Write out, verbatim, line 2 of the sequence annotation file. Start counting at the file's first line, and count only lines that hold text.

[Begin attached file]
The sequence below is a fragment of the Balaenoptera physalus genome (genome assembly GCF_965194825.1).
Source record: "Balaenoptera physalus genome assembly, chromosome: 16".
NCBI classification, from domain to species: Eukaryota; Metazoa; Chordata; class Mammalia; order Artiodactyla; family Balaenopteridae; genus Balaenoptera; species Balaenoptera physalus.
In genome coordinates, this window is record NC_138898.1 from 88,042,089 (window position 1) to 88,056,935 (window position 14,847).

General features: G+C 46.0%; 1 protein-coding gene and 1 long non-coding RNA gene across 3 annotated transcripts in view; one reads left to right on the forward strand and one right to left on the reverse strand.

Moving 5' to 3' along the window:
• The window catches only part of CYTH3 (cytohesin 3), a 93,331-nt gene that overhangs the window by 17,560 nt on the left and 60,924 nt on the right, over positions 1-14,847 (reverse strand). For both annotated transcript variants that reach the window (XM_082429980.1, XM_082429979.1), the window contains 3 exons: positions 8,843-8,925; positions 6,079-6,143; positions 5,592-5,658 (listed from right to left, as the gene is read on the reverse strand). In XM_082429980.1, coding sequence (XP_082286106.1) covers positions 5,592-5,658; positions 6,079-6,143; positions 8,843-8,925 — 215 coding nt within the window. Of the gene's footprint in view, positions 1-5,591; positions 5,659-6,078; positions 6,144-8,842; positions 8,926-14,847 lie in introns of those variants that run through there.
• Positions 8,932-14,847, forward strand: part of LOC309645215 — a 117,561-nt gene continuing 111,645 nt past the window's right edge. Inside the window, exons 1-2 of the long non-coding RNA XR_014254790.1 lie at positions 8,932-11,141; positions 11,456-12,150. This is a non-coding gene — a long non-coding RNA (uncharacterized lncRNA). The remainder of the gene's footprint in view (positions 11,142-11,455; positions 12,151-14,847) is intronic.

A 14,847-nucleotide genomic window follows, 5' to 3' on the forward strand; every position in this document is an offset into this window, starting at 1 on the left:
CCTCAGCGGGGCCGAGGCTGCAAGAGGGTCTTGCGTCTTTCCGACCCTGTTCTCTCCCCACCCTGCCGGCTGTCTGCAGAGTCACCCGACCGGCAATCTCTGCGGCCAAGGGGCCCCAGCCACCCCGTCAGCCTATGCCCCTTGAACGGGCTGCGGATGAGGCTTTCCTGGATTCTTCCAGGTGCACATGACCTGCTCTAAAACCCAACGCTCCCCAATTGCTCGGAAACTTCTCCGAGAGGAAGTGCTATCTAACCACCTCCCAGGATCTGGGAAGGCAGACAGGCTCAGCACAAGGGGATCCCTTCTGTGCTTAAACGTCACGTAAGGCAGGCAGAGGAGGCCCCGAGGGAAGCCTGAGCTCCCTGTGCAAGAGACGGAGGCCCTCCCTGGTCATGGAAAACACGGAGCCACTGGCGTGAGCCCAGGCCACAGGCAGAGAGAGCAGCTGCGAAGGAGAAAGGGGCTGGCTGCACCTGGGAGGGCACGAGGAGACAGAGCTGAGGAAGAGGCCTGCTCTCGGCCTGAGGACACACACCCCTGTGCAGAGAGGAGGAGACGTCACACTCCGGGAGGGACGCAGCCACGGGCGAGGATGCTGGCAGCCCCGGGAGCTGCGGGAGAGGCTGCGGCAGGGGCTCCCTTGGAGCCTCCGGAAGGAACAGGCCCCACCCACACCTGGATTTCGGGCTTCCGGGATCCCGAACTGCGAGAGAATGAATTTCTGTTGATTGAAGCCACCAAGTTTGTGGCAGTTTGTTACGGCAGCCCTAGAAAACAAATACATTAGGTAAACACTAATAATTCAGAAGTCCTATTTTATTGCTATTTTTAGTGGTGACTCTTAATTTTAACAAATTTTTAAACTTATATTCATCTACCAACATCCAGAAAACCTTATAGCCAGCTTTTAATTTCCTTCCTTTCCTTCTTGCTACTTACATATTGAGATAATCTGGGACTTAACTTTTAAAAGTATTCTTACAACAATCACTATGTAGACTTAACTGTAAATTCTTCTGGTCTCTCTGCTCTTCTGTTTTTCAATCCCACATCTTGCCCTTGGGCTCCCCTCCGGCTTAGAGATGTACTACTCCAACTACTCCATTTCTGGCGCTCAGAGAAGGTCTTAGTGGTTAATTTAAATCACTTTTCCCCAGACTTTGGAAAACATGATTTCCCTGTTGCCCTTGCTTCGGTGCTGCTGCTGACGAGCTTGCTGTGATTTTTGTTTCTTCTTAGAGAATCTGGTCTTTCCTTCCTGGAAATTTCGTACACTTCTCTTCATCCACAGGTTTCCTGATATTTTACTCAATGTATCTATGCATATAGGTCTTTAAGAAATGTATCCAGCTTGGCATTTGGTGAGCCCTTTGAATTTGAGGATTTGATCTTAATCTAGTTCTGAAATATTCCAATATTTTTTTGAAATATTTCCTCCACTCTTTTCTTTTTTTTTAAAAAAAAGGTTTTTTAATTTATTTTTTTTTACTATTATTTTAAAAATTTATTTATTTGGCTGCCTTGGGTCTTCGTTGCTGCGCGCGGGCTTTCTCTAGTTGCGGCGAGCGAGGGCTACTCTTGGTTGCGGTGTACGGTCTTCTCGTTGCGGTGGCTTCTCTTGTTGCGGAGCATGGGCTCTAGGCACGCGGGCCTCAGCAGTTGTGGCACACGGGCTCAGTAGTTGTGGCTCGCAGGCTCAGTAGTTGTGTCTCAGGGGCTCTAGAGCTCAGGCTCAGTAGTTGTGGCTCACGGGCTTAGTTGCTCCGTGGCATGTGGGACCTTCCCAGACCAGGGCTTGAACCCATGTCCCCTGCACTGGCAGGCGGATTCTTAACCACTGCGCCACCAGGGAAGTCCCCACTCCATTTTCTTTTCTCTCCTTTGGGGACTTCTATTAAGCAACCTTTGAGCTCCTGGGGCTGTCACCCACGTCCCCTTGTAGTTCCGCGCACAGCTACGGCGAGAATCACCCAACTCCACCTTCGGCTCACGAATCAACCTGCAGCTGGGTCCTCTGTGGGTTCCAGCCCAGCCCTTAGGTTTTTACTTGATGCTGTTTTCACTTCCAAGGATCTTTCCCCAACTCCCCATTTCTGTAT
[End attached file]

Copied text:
Source record: "Balaenoptera physalus genome assembly, chromosome: 16".